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A call for the Spicemas product to be taken more seriously

Scholar - has accepted blame for the ongoing saga over prize structure for national competitions

I believe that what has happened with Boyzie and all these guys this year, we are the cause of it, myself and Inspector, and so on because we have not left a proper legacy (or) framework for them to follow.

Those were the words of Grenada’s 10 times Calypso Monarch, Finley ‘Scholar’ Jeffrey, as he admitted to the failure of himself, and other longstanding artistes to establish a framework like an artiste association to inform the decisions of artistes desirous of participating in the national competition’s organised annually by the Spicemas Corporation (SMC), as part of the country’s premier Carnival event.

Scholar, who has competed for over 28 years, made the remark in an interview with reporters following his winning performance at this year’s Calypso finals, which was held at Progress Park in St. Andrew.

He expressed disappointment with the manner in which 5-times Power Soca Monarch Jalon ‘Boyzie’ Olive took to social media to announce his decision to not defend the 2019 title if the prize money was not increased to $100, 000.00 this year.

“That’s not the way to do it, but they wouldn’t know that you have to give a written proposal…and that’s not what was done, and I can’t blame them because we never show them the way, and so this is what I would like to do to take these younger fellas and see how I can groom them,” Scholar remarked.

After two (2) years of no carnival due to the coronavirus pandemic, it was a disappointing return to Spicemas for Power Soca and Groovy lovers, after the 2019 Monarchs, Boyzie, Dash, and V’ghn opted not to defend the title.

This was one of the issues Scholar touched on during an interview with Dr. Kellon Bubb during the Carnival Sunday edition of “The Bubb Report.”

“Grenada is so competition oriented that if you are not competing then people tend not to want to enjoy your music, which is a far cry from what happens in Trinidad and (elsewhere) and unless we get to that stage then people will always judge the standard of the music by the standard of the competition,” he said.

Also chiming in on the issue was the 2019 Calypso King, Sean ‘Sour Serpent’ Niles, who did not disappoint his fans and defended the title placing third in the competition this year.

The former Calypso King with 18 -years of experience in the business has cited a need for “greater effort to be made to ensure the cream rises to the top when it comes to our music, our culture.”

Speaking of there being people all around the world looking forward to the national shows like the Power Soca Monarch, and Calypso, Sour Serpent added that “going forward in 2023, we need to make a great effort to ensure that we put back ourselves in a place where we are supposed to be.”

Newly crowned Groovy King, Cryave is among those who feel that the impact of the “June 23 elections left little time (this year) for an artiste to create the performances that people (have grown to) expect” from the national competitions.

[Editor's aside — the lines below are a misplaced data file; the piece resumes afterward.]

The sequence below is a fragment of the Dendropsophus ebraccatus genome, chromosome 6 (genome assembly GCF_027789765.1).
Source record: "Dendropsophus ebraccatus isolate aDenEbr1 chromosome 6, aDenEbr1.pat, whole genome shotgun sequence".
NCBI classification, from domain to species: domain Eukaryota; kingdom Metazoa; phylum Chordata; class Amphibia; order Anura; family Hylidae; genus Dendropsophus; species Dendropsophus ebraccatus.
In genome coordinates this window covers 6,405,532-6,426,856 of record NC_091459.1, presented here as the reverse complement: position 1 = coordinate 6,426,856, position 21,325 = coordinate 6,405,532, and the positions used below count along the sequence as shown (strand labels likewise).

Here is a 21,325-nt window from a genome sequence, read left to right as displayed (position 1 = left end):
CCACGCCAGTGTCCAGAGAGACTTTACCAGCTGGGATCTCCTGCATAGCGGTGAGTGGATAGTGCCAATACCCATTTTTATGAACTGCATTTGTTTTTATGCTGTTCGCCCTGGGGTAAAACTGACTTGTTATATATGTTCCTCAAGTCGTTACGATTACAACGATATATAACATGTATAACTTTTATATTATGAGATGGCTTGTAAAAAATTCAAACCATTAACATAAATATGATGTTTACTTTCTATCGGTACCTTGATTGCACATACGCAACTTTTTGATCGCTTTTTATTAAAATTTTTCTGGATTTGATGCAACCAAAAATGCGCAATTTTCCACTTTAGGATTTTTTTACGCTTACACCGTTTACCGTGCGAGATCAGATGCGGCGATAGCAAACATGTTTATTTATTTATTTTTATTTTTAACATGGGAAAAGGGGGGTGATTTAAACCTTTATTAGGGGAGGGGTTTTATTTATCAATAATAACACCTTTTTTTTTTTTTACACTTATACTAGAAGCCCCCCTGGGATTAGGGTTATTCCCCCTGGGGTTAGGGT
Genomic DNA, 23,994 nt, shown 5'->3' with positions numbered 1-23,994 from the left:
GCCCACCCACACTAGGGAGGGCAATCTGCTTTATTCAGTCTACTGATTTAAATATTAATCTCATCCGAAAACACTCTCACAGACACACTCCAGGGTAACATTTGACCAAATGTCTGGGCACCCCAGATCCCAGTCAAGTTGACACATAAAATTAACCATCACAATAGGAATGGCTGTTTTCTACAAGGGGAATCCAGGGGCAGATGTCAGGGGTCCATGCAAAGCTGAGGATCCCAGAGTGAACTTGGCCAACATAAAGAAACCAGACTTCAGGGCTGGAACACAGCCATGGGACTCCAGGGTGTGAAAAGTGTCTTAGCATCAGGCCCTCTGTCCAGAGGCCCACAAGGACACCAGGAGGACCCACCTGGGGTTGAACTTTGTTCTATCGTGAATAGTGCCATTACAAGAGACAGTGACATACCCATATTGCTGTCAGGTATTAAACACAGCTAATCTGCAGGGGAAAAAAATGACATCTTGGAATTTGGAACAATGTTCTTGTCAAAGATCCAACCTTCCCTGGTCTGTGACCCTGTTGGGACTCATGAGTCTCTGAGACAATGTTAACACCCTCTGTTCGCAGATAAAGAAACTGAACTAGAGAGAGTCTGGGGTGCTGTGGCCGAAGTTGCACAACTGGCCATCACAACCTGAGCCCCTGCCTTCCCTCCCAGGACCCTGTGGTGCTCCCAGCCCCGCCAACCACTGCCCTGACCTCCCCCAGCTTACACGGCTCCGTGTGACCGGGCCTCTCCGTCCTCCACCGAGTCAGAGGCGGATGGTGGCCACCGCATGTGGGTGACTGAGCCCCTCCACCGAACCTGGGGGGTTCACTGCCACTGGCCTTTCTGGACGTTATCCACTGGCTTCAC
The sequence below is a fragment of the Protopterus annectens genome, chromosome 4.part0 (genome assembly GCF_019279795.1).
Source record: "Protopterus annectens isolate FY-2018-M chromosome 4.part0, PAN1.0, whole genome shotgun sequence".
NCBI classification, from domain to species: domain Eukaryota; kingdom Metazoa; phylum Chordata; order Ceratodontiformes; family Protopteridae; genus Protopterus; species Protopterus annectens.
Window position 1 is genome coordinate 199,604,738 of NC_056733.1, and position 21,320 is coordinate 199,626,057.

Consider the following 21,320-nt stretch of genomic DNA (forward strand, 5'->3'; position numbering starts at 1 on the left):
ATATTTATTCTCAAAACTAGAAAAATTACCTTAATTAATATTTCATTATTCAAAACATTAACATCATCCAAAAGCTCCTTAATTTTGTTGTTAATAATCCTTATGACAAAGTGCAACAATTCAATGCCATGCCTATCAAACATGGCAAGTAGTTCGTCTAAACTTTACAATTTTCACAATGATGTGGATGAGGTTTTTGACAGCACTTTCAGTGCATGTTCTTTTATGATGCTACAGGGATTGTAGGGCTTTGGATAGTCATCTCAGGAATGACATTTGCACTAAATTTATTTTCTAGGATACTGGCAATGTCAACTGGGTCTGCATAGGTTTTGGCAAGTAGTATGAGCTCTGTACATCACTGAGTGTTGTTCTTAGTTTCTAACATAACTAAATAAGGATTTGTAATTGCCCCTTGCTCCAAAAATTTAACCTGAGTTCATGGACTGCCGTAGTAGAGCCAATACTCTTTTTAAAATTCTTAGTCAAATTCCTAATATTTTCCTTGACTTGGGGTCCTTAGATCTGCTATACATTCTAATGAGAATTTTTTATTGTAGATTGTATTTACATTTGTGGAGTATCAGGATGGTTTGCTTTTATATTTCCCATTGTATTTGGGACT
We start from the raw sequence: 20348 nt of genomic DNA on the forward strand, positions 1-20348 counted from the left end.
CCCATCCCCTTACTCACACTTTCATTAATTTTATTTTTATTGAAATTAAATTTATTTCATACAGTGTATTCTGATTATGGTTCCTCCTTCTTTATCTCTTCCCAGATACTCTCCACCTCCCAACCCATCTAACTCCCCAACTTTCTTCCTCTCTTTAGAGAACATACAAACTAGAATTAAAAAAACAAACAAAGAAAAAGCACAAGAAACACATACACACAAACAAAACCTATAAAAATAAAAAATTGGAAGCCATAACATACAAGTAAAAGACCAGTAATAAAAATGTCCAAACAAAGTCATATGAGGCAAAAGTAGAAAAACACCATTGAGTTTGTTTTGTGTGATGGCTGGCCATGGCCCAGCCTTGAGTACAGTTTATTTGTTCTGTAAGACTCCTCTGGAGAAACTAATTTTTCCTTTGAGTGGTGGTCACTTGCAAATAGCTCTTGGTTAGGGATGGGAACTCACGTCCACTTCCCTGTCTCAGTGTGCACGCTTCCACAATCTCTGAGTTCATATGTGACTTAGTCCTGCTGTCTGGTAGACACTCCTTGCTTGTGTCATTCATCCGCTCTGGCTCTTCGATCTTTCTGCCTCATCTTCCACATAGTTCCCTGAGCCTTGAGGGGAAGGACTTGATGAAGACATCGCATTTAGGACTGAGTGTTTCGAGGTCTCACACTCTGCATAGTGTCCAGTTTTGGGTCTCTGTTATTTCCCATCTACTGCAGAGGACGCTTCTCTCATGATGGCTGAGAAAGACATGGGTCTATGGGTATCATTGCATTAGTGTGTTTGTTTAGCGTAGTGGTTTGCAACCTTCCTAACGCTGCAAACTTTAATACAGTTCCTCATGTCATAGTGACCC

The first-time Groovy King expressed disappointment with the turnout at the Groovy competition this year, stating the locals should have come out to see those acts, which he believes “really deserved to be seen by everyone.”

“I feel like those who missed the Power, Groovy, and even the Calypso and the Panorama competitions, missed something special because it may not have been laced with the acts that you are accustomed to but the acts who were there deserved your attention,” he remarked.

However, he noted that the prize money conversation is “unavoidable at this point,” noting that “it is staring us in the face and we are feeling the effects of it.”

“I mean, this is my second time in the finals and winning the crown, and I feel like there is a big divide and a big separation, and a lot of us have ideas on how things could go and how things should be but we really need to come together as an artiste and have a union of sorts and really figure out what is the direction that we can go, how can we improve, so that at the end of the day someone like Boyzie who has won so many crowns should be at a position that’s much greater than what he is at this point.

“I mean, look at Machel Montano and the acts in other countries, when they win their crowns they don’t have to do it seven, eight (and) nine times before they can move forward, and that in itself will create a running cycle between artiste and help grow the artiste as well.”

“…I feel like that’s why places like Trinidad have so many artiste recording internationally and representing, we do have that…but I feel like we really need to sit together, and figure out what direction we want to go in, and come to a consensus so that we can all benefit…”

The 2022 Groovy King agrees that the prize structure needs to be upgraded, and is optimistic that this dilemma can be resolved “before the 2023 (season) so that we can see much larger turnouts and competitiveness between the artiste.”

In a statement before the climax of this year’s event, the Minister responsible for Culture, in the newly elected National Democratic Congress (NDC) government of Prime Minister Dickon Mitchell, affirmed the “government’s policy to transform our culture is beyond the seasonal interest,” and acknowledged that “greater emphasis must be paid to developing our Spicemas product, particularly the quality and capacity of our artiste and producers.”

Minister Ron Redhead also committed to holding a “meeting with the minds of all stakeholders,” as early as this week to begin the process of transformation and change in the cultural artform.

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